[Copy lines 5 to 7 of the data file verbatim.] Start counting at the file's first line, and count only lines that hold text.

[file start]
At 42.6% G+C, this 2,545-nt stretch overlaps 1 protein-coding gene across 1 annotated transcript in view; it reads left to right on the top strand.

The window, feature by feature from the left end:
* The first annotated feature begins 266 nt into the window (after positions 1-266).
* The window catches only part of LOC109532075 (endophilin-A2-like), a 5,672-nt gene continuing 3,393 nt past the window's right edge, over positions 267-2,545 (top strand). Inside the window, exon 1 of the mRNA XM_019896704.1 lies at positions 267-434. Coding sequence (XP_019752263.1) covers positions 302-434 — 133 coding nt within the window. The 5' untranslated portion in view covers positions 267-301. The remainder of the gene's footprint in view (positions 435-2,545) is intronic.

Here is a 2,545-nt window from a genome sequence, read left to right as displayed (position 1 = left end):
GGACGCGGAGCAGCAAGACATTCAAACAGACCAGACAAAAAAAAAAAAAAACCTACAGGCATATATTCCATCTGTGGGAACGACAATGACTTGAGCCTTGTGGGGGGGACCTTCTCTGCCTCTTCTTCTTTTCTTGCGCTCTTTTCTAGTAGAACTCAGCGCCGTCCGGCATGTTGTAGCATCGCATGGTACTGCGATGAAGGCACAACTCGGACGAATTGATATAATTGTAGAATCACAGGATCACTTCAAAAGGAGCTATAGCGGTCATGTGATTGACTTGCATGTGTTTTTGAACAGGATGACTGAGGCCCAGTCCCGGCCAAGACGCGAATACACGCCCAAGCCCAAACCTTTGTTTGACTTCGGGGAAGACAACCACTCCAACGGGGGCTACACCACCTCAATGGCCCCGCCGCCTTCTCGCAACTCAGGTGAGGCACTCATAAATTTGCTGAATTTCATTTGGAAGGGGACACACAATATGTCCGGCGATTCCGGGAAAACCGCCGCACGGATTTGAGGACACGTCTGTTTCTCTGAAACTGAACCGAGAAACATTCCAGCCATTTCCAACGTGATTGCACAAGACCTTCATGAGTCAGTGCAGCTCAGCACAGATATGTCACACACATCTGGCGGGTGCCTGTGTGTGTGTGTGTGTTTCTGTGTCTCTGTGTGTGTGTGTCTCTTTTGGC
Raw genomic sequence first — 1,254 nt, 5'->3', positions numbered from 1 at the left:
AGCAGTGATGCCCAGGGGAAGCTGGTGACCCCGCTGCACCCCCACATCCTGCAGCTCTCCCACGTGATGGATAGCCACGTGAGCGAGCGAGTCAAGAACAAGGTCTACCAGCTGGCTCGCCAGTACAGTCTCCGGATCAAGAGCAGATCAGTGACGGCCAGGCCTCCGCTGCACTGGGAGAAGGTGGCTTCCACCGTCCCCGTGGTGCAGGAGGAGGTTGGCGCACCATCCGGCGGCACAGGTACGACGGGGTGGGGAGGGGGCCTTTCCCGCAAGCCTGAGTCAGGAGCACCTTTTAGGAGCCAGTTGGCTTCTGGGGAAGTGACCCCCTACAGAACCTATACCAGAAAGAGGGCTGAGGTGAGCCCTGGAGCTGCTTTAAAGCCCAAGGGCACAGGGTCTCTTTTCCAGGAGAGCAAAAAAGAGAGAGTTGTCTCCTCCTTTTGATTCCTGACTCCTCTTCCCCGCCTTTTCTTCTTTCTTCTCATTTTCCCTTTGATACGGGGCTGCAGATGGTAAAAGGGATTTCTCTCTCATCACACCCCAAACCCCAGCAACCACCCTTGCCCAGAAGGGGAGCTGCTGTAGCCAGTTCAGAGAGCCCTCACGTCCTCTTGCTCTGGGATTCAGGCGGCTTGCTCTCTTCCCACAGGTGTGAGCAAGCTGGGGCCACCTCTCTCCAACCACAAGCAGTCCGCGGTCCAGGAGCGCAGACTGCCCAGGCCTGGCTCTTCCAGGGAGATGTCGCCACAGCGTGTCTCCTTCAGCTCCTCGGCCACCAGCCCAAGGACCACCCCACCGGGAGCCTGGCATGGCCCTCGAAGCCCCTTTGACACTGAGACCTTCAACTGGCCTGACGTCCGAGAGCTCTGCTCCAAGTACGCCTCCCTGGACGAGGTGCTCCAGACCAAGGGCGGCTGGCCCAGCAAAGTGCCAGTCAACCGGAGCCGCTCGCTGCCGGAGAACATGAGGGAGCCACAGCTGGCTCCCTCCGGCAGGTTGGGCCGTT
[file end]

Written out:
Here is a 2,545-nt window from a genome sequence, read left to right as displayed (position 1 = left end):
GGACGCGGAGCAGCAAGACATTCAAACAGACCAGACAAAAAAAAAAAAAAACCTACAGGCATATATTCCATCTGTGGGAACGACAATGACTTGAGCCTTGTGGGGGGGACCTTCTCTGCCTCTTCTTCTTTTCTTGCGCTCTTTTCTAGTAGAACTCAGCGCCGTCCGGCATGTTGTAGCATCGCATGGTACTGCGATGAAGGCACAACTCGGACGAATTGATATAATTGTAGAATCACAGGATCACTTCAAAAGGAGCTATAGCGGTCATGTGATTGACTTGCATGTGTTTTTGAACAGGATGACTGAGGCCCAGTCCCGGCCAAGACGCGAATACACGCCCAAGCCCAAACCTTTGTTTGACTTCGGGGAAGACAACCACTCCAACGGGGGCTACACCACCTCAATGGCCCCGCCGCCTTCTCGCAACTCAGGTGAGGCACTCATAAATTTGCTGAATTTCATTTGGAAGGGGACACACAATATGTCCGGCGATTCCGGGAAAACCGCCGCACGGATTTGAGGACACGTCTGTTTCTCTGAAACTGAACCGAGAAACATTCCAGCCATTTCCAACGTGATTGCACAAGACCTTCATGAGTCAGTGCAGCTCAGCACAGATATGTCACACACATCTGGCGGGTGCCTGTGTGTGTGTGTGTGTTTCTGTGTCTCTGTGTGTGTGTGTCTCTTTTGGC
Raw genomic sequence first — 1,254 nt, 5'->3', positions numbered from 1 at the left: